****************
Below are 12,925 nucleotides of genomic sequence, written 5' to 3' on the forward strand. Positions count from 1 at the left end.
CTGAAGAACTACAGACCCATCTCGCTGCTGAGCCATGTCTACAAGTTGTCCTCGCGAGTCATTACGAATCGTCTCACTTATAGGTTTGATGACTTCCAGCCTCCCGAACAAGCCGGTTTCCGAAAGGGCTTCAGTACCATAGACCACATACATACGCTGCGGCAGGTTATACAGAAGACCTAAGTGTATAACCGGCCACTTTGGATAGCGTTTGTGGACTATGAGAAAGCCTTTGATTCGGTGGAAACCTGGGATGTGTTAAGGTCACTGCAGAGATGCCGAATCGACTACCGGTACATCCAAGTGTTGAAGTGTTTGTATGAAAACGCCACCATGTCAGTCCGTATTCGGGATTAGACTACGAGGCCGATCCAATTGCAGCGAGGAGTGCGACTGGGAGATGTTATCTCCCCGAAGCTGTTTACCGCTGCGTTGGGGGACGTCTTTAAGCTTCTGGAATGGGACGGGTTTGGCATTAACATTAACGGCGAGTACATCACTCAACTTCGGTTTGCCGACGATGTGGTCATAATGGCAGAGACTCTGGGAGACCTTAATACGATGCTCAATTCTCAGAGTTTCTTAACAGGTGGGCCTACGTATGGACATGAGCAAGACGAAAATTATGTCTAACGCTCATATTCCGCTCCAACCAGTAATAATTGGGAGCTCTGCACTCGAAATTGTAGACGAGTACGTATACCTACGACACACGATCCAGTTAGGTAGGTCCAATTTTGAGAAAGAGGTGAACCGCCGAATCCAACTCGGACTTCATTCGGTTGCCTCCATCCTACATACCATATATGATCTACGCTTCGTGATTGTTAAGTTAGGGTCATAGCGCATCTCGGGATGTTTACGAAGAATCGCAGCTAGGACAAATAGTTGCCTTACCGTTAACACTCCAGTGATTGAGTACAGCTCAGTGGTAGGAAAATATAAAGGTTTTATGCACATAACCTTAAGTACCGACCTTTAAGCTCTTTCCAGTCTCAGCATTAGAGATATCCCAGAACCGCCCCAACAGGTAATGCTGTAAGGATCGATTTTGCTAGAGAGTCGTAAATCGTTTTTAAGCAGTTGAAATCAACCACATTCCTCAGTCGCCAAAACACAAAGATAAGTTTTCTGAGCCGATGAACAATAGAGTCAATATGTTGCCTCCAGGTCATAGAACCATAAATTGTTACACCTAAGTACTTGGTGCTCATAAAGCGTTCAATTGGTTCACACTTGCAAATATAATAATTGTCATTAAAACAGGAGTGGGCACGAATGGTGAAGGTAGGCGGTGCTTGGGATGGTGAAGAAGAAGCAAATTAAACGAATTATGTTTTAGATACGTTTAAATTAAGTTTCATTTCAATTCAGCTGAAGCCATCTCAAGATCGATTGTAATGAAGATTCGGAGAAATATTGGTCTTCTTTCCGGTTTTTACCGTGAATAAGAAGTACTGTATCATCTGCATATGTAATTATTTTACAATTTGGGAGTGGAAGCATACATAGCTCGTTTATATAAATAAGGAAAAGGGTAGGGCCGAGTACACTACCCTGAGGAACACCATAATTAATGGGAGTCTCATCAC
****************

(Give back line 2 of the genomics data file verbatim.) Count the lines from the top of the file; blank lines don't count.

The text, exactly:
CTGAAGAACTACAGACCCATCTCGCTGCTGAGCCATGTCTACAAGTTGTCCTCGCGAGTCATTACGAATCGTCTCACTTATAGGTTTGATGACTTCCAGCCTCCCGAACAAGCCGGTTTCCGAAAGGGCTTCAGTACCATAGACCACATACATACGCTGCGGCAGGTTATACAGAAGACCTAAGTGTATAACCGGCCACTTTGGATAGCGTTTGTGGACTATGAGAAAGCCTTTGATTCGGTGGAAACCTGGGATGTGTTAAGGTCACTGCAGAGATGCCGAATCGACTACCGGTACATCCAAGTGTTGAAGTGTTTGTATGAAAACGCCACCATGTCAGTCCGTATTCGGGATTAGACTACGAGGCCGATCCAATTGCAGCGAGGAGTGCGACTGGGAGATGTTATCTCCCCGAAGCTGTTTACCGCTGCGTTGGGGGACGTCTTTAAGCTTCTGGAATGGGACGGGTTTGGCATTAACATTAACGGCGAGTACATCACTCAACTTCGGTTTGCCGACGATGTGGTCATAATGGCAGAGACTCTGGGAGACCTTAATACGATGCTCAATTCTCAGAGTTTCTTAACAGGTGGGCCTACGTATGGACATGAGCAAGACGAAAATTATGTCTAACGCTCATATTCCGCTCCAACCAGTAATAATTGGGAGCTCTGCACTCGAAATTGTAGACGAGTACGTATACCTACGACACACGATCCAGTTAGGTAGGTCCAATTTTGAGAAAGAGGTGAACCGCCGAATCCAACTCGGACTTCATTCGGTTGCCTCCATCCTACATACCATATATGATCTACGCTTCGTGATTGTTAAGTTAGGGTCATAGCGCATCTCGGGATGTTTACGAAGAATCGCAGCTAGGACAAATAGTTGCCTTACCGTTAACACTCCAGTGATTGAGTACAGCTCAGTGGTAGGAAAATATAAAGGTTTTATGCACATAACCTTAAGTACCGACCTTTAAGCTCTTTCCAGTCTCAGCATTAGAGATATCCCAGAACCGCCCCAACAGGTAATGCTGTAAGGATCGATTTTGCTAGAGAGTCGTAAATCGTTTTTAAGCAGTTGAAATCAACCACATTCCTCAGTCGCCAAAACACAAAGATAAGTTTTCTGAGCCGATGAACAATAGAGTCAATATGTTGCCTCCAGGTCATAGAACCATAAATTGTTACACCTAAGTACTTGGTGCTCATAAAGCGTTCAATTGGTTCACACTTGCAAATATAATAATTGTCATTAAAACAGGAGTGGGCACGAATGGTGAAGGTAGGCGGTGCTTGGGATGGTGAAGAAGAAGCAAATTAAACGAATTATGTTTTAGATACGTTTAAATTAAGTTTCATTTCAATTCAGCTGAAGCCATCTCAAGATCGATTGTAATGAAGATTCGGAGAAATATTGGTCTTCTTTCCGGTTTTTACCGTGAATAAGAAGTACTGTATCATCTGCATATGTAATTATTTTACAATTTGGGAGTGGAAGCATACATAGCTCGTTTATATAAATAAGGAAAAGGGTAGGGCCGAGTACACTACCCTGAGGAACACCATAATTAATGGGAGTCTCATCAC